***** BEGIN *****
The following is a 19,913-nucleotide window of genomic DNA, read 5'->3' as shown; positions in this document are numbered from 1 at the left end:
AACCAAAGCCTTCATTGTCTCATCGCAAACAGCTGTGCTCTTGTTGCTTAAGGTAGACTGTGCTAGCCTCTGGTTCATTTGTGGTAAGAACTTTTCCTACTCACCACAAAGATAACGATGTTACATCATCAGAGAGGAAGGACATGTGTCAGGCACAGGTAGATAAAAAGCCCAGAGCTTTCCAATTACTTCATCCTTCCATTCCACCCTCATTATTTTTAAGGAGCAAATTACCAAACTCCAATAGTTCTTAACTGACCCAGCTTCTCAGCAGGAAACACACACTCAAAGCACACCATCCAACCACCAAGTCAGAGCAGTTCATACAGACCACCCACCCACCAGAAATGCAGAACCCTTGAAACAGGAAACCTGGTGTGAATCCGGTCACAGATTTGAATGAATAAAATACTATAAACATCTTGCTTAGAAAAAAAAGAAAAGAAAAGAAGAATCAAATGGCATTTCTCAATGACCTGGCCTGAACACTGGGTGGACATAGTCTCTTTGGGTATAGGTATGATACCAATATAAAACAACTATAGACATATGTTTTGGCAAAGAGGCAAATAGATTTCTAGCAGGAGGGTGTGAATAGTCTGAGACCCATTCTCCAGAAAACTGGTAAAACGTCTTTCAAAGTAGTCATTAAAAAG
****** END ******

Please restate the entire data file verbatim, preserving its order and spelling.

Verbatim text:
The following is a 19,913-nucleotide window of genomic DNA, read 5'->3' as shown; positions in this document are numbered from 1 at the left end:
AACCAAAGCCTTCATTGTCTCATCGCAAACAGCTGTGCTCTTGTTGCTTAAGGTAGACTGTGCTAGCCTCTGGTTCATTTGTGGTAAGAACTTTTCCTACTCACCACAAAGATAACGATGTTACATCATCAGAGAGGAAGGACATGTGTCAGGCACAGGTAGATAAAAAGCCCAGAGCTTTCCAATTACTTCATCCTTCCATTCCACCCTCATTATTTTTAAGGAGCAAATTACCAAACTCCAATAGTTCTTAACTGACCCAGCTTCTCAGCAGGAAACACACACTCAAAGCACACCATCCAACCACCAAGTCAGAGCAGTTCATACAGACCACCCACCCACCAGAAATGCAGAACCCTTGAAACAGGAAACCTGGTGTGAATCCGGTCACAGATTTGAATGAATAAAATACTATAAACATCTTGCTTAGAAAAAAAAGAAAAGAAAAGAAGAATCAAATGGCATTTCTCAATGACCTGGCCTGAACACTGGGTGGACATAGTCTCTTTGGGTATAGGTATGATACCAATATAAAACAACTATAGACATATGTTTTGGCAAAGAGGCAAATAGATTTCTAGCAGGAGGGTGTGAATAGTCTGAGACCCATTCTCCAGAAAACTGGTAAAACGTCTTTCAAAGTAGTCATTAAAAAG